If 'out of the way' sounds harsh, it really isn't. There is a lot of free space in Norway, Sweden, Iceland and Finland ...
Pretty much the same rules apply to picnicking.
Rules about camp fires differ between the countries. At least you must not cut any trees or risk wildfire. The camp fire must be built in such a way that the fire does not spread and fire must not be made when forest fires are likely (in practice or according to official warnings, in Finland broadcast with most weather forecasts). Always make sure you have water nearby so you can put out the fire if it starts to spread and any ember when you leave. When you leave, make sure the remnants are cool, also below the surface. Do not make the fire on smooth cliffs, which will crack, or peat, which is hard to extinguish reliably. Leave no trace, unless there is an established fireplace, which you could mend as needed.
In Sweden camp fires are allowed as long as you are careful. In Norway camp fires are not allowed in or near forested areas in the summer. In Finland you need landowner permission, but that permission is granted to the public in large areas of state owned land in the north.
Note that being allowed to make a fire does not mean you can chop trees for firewood. Also leave aesthetically or ecologically valuable dead logs alone. Use twigs on the ground and similar instead.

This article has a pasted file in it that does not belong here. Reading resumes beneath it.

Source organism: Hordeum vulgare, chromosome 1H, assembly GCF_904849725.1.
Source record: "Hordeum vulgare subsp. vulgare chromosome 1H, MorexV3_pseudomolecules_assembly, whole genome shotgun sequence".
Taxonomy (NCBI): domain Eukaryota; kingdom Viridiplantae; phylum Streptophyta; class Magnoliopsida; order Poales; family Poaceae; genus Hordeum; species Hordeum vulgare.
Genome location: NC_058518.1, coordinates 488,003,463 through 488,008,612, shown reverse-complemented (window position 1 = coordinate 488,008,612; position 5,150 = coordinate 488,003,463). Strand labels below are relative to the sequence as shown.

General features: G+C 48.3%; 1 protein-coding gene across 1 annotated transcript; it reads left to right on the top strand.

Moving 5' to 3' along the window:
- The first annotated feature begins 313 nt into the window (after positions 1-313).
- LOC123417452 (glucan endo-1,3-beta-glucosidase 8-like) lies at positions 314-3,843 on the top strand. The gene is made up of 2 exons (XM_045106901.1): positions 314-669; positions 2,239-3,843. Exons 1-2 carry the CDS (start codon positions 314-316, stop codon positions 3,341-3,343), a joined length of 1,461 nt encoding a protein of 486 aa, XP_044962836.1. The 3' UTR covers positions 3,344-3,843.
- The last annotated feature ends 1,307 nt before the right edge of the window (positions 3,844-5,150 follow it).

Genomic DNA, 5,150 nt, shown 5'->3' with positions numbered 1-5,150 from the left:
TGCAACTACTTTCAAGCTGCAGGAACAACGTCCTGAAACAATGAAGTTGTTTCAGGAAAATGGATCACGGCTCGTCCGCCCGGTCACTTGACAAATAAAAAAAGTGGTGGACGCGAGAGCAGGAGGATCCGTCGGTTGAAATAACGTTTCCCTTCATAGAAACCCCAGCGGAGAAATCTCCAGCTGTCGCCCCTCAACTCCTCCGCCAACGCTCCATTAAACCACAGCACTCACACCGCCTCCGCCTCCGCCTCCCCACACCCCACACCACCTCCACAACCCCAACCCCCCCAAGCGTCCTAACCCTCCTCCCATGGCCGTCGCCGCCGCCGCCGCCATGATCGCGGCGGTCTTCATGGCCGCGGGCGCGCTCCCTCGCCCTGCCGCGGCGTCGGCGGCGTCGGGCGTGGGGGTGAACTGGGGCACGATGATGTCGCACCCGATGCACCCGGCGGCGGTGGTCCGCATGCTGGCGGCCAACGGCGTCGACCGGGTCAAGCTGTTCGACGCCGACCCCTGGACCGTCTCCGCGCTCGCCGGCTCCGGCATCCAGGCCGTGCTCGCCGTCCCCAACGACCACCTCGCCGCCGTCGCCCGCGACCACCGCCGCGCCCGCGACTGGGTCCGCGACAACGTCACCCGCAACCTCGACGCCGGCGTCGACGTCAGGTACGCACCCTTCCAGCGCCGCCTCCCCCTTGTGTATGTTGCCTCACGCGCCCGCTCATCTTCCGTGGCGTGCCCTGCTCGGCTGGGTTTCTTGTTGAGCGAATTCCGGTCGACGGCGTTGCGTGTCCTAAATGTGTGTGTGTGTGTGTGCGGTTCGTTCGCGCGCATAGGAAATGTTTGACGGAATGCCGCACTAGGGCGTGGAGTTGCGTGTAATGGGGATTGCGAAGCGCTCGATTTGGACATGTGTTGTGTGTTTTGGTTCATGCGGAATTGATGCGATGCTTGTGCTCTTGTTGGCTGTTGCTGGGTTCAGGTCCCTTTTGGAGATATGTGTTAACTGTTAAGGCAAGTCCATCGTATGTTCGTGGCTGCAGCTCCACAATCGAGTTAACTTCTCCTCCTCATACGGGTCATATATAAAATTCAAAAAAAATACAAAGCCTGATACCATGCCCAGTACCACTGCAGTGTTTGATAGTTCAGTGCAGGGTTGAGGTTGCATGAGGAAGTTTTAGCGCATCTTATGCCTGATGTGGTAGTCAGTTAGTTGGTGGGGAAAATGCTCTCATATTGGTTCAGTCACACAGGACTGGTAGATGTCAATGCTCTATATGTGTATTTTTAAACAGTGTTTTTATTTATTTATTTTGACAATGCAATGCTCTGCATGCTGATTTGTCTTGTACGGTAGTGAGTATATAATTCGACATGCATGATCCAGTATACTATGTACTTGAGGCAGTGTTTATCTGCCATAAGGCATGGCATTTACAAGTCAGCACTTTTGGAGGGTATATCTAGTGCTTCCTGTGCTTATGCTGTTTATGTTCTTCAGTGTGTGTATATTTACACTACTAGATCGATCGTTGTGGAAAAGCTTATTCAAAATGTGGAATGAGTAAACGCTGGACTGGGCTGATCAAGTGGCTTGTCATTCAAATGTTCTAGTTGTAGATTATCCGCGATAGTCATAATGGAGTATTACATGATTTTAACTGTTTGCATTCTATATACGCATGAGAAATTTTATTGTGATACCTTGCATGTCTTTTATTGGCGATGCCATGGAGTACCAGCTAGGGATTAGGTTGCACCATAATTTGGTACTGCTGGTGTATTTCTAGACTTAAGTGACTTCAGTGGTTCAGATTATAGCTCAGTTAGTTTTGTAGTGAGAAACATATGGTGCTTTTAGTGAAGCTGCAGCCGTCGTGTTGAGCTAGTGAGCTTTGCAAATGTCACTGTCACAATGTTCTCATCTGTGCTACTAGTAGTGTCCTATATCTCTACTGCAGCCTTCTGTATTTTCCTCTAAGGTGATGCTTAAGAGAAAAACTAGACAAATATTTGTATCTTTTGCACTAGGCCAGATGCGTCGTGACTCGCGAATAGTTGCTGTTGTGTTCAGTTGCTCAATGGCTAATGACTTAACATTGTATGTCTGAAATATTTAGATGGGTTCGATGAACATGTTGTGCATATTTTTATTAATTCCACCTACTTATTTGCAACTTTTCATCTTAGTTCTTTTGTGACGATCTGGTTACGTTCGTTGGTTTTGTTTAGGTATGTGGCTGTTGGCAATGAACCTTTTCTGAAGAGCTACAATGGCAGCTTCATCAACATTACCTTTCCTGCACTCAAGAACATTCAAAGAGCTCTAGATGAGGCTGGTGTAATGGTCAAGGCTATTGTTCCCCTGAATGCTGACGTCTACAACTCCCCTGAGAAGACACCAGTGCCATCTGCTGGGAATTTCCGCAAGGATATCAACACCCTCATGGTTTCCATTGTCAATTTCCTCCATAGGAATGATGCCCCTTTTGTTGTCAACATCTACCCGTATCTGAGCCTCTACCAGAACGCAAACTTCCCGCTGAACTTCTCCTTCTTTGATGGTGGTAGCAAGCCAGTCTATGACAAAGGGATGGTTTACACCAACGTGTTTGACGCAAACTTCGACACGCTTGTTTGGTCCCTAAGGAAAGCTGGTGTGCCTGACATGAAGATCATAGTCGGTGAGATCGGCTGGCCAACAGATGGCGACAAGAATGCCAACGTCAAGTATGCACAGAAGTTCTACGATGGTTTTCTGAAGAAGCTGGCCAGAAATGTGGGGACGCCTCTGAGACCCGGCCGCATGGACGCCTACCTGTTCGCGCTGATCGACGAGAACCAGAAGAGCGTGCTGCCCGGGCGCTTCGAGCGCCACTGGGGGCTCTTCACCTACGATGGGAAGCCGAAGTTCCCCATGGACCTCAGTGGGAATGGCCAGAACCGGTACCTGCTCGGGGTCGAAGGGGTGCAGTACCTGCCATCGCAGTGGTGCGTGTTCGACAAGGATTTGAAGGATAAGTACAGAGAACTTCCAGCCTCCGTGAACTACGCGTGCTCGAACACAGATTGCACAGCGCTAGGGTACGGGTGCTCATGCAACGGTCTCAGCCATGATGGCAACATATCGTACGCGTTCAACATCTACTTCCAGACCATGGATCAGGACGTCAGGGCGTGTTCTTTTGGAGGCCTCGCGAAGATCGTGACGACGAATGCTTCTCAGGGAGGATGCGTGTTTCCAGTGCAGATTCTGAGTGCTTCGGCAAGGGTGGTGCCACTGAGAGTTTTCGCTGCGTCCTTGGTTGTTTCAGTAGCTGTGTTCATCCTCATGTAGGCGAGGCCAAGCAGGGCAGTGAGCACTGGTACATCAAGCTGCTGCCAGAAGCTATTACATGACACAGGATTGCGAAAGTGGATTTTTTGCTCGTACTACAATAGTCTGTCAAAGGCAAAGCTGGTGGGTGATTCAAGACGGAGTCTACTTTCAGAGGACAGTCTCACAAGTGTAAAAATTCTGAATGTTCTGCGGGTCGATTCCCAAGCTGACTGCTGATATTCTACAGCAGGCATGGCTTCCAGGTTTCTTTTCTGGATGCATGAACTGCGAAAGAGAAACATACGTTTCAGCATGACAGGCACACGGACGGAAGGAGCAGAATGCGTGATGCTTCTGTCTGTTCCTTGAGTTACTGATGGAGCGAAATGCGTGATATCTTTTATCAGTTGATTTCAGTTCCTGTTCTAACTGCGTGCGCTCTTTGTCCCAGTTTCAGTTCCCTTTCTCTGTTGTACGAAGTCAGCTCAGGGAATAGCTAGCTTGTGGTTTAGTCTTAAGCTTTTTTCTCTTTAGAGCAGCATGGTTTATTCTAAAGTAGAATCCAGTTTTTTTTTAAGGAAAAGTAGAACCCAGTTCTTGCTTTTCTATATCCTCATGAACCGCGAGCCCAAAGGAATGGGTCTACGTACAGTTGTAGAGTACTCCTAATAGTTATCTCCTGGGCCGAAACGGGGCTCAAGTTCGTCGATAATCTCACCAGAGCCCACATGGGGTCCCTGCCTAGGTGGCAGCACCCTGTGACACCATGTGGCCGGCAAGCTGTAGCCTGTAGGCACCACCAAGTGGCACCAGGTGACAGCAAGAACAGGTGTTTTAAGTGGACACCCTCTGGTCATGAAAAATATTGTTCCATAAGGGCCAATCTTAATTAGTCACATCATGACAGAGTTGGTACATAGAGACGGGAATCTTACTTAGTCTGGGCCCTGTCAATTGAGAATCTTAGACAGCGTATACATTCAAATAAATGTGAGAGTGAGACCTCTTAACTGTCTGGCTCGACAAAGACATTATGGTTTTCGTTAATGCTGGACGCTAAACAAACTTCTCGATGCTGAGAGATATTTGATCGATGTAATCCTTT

In many areas the water of streams and lakes can be used even for drinking, at least as boiled. Using private wells requires permission, even when they are far from a house.
Living off the land
- See also: Foraging
It is generally OK to pick wild mushrooms and berries, unless they grow in apparently cultivated areas. In Iceland berry picking is restricted to what you eat immediately, in Denmark to "reasonable", non-commercial picking. Wild nuts can be picked in Norway if you eat them on the spot, in Finland also to take with you.
If you plan to pick mushrooms, buy a good mushroom guide. They are generally quite expensive, but worth their price – there are really nasty mushrooms, even lethal, and some of those resemble edible mushrooms of other parts of the world. There are also poisonous berries, but few that cannot easily be distinguished from edible ones.
Note that picking cloudberry, an orange raspberry-looking Arctic delicacy, is strictly regulated in northern Norway. Picking and eating a few berries is always allowed, though. In Finnish Lapland, commercial cloudberry picking may be restricted, too.
Hunting always requires licence and permission.
As a general principle, rod fishing is allowed in the ocean (including the Baltic Sea), but prohibited, or very restricted, in freshwater. In Finland there is no difference between the sea and fresh water: there fishing with rod without reel and without artificial bait is included in the right to access in the sea and in most fresh waters, with salmon rivers being the main exception. In Norway using living bait or fish as bait is prohibited when using the right to fish in the ocean. In Sweden the biggest lakes are treated as the sea.